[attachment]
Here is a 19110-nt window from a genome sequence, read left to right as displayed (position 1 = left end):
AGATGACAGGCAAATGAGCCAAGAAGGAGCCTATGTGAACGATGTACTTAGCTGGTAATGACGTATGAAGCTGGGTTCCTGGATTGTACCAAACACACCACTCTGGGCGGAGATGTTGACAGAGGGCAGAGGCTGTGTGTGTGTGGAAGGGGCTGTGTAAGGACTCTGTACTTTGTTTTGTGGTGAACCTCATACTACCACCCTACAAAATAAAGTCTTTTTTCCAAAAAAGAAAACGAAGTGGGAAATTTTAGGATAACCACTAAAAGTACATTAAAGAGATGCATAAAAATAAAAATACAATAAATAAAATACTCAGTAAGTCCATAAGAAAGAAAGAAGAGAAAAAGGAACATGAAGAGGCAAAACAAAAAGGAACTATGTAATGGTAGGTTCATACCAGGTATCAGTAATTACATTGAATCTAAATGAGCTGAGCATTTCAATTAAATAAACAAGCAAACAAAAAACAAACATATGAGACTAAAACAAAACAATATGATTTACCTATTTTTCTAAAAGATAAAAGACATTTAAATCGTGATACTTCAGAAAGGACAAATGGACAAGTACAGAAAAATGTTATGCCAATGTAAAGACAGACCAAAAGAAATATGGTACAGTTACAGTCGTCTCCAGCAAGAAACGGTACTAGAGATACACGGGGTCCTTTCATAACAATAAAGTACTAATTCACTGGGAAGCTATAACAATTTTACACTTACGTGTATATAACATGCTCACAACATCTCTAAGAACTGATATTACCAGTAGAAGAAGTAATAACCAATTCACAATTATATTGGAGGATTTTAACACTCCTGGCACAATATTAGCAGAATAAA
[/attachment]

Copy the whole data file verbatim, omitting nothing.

Here is a 19110-nt window from a genome sequence, read left to right as displayed (position 1 = left end):
AGATGACAGGCAAATGAGCCAAGAAGGAGCCTATGTGAACGATGTACTTAGCTGGTAATGACGTATGAAGCTGGGTTCCTGGATTGTACCAAACACACCACTCTGGGCGGAGATGTTGACAGAGGGCAGAGGCTGTGTGTGTGTGGAAGGGGCTGTGTAAGGACTCTGTACTTTGTTTTGTGGTGAACCTCATACTACCACCCTACAAAATAAAGTCTTTTTTCCAAAAAAGAAAACGAAGTGGGAAATTTTAGGATAACCACTAAAAGTACATTAAAGAGATGCATAAAAATAAAAATACAATAAATAAAATACTCAGTAAGTCCATAAGAAAGAAAGAAGAGAAAAAGGAACATGAAGAGGCAAAACAAAAAGGAACTATGTAATGGTAGGTTCATACCAGGTATCAGTAATTACATTGAATCTAAATGAGCTGAGCATTTCAATTAAATAAACAAGCAAACAAAAAACAAACATATGAGACTAAAACAAAACAATATGATTTACCTATTTTTCTAAAAGATAAAAGACATTTAAATCGTGATACTTCAGAAAGGACAAATGGACAAGTACAGAAAAATGTTATGCCAATGTAAAGACAGACCAAAAGAAATATGGTACAGTTACAGTCGTCTCCAGCAAGAAACGGTACTAGAGATACACGGGGTCCTTTCATAACAATAAAGTACTAATTCACTGGGAAGCTATAACAATTTTACACTTACGTGTATATAACATGCTCACAACATCTCTAAGAACTGATATTACCAGTAGAAGAAGTAATAACCAATTCACAATTATATTGGAGGATTTTAACACTCCTGGCACAATATTAGCAGAATAAA